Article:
Many Major Leaguers collected baseball cards growing up. But Indians catcher-infielder Chris Gimenez did them one better -- he wanted to look at them while he went to bed and when he woke up, so he festooned his bedroom walls in Gilroy, Calif., with part of his collection. Did you collect individual players or sets?

Gimenez: I actually went after whole sets. I was a big Oakland A's fan. You'd get 12 in a sleeve. I wanted to cover the entire walls of my room with baseball cards. I didn't get that many. My room, when I was a kid, was about 12 by 14 feet, and I had half the sides covered.

I attached them with push-pins, still in the sleeves. I know I had a bunch of [Mark] McGwire, [Jose] Canseco, Walt Weiss, Dave Stewart, Carney Lansford, Terry Steinbach -- a lot of guys like that. Do you still have your cards today?

Gimenez: They're still in sleeves. My mom [Pam Gimenez] took all that stuff down, but I told her she couldn't get rid of it. They're in my closet in my apartment. How did your mom like your decorating technique?

Gimenez: I bet you there were 500-600 cards up on the wall. My mom wasn't too keen on the idea at first, but once she realized how cool I thought it was, she was OK with it. Plus, the bedroom was in the back. Do you have any interesting tales about any of the cards you collected?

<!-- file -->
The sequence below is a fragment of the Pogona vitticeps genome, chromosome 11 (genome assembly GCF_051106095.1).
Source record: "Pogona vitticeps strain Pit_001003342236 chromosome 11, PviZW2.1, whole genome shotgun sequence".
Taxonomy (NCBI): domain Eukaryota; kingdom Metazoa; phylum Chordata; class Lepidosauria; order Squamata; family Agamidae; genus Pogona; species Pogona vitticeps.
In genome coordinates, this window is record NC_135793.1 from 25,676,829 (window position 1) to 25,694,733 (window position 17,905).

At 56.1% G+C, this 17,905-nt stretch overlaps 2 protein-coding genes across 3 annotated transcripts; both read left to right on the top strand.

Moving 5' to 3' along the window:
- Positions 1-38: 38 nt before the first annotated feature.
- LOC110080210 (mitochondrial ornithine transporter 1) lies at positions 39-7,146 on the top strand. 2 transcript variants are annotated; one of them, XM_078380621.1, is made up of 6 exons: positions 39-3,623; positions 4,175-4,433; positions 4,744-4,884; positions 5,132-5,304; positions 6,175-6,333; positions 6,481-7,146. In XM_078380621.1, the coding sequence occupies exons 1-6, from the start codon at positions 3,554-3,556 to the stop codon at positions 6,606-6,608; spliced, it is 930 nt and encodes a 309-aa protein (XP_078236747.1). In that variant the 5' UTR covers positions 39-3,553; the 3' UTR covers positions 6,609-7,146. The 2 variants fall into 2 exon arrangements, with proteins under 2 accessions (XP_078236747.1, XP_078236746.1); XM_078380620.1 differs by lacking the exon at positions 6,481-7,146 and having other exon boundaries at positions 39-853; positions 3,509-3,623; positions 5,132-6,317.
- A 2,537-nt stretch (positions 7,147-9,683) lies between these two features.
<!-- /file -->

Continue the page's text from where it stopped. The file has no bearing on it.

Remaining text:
Gimenez: I've got probably got 10-15 cards of Frank LaCorte. He's actually a very good family friend, also from Gilroy. I have every single one of his cards ever made. He's helped me out a lot in my career. Every single one of those cards are signed. I also had some Robby Thompson cards, and he helped us out. As an old A's fan, what do you think of Mark Teahen of the White Sox collecting 200 Mark McGwire cards?

Gimenez: That's impressive, because McGwire's my all-time favorite player. I had a poster of the "Bash Brothers." Did you try to trade cards?

Gimenez: I never did, but everybody tried to trade with me when I was in grade school. I figured that those were mine. I had bought them with my money, and I was proud of them. So, unless a sweet deal came along, I wasn't going to jump on it. I was a conservative trader. When did you first appear on a card?

Gimenez: It was with the Mahoning Valley Scrappers in Ohio, my Rookie League team in 2004. I had a bunch of hair then. Now it's a necessity I shave my head.

My favorite card was a pretty sweet one of me hitting the ball with the Lake County (Ohio) Captains. I'm waiting for my first big league card.

-- Red Line Editorial